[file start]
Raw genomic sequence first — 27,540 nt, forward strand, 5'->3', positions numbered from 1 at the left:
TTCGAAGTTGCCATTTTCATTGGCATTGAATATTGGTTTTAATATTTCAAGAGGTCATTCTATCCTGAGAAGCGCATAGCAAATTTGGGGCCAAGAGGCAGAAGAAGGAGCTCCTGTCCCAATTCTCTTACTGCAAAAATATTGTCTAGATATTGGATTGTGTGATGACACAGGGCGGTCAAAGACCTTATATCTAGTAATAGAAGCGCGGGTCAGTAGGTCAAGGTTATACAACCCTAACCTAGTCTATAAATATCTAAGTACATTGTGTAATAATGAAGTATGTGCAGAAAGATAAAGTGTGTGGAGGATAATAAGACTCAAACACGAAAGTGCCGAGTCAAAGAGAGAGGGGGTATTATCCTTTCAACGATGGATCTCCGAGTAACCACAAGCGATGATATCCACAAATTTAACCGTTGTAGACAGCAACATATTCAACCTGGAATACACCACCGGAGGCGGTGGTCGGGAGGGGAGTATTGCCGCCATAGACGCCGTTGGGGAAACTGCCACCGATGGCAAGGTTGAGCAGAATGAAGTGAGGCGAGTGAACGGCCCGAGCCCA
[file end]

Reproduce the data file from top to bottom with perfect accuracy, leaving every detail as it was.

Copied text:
Raw genomic sequence first — 27,540 nt, forward strand, 5'->3', positions numbered from 1 at the left:
TTCGAAGTTGCCATTTTCATTGGCATTGAATATTGGTTTTAATATTTCAAGAGGTCATTCTATCCTGAGAAGCGCATAGCAAATTTGGGGCCAAGAGGCAGAAGAAGGAGCTCCTGTCCCAATTCTCTTACTGCAAAAATATTGTCTAGATATTGGATTGTGTGATGACACAGGGCGGTCAAAGACCTTATATCTAGTAATAGAAGCGCGGGTCAGTAGGTCAAGGTTATACAACCCTAACCTAGTCTATAAATATCTAAGTACATTGTGTAATAATGAAGTATGTGCAGAAAGATAAAGTGTGTGGAGGATAATAAGACTCAAACACGAAAGTGCCGAGTCAAAGAGAGAGGGGGTATTATCCTTTCAACGATGGATCTCCGAGTAACCACAAGCGATGATATCCACAAATTTAACCGTTGTAGACAGCAACATATTCAACCTGGAATACACCACCGGAGGCGGTGGTCGGGAGGGGAGTATTGCCGCCATAGACGCCGTTGGGGAAACTGCCACCGATGGCAAGGTTGAGCAGAATGAAGTGAGGCGAGTGAACGGCCCGAGCCCA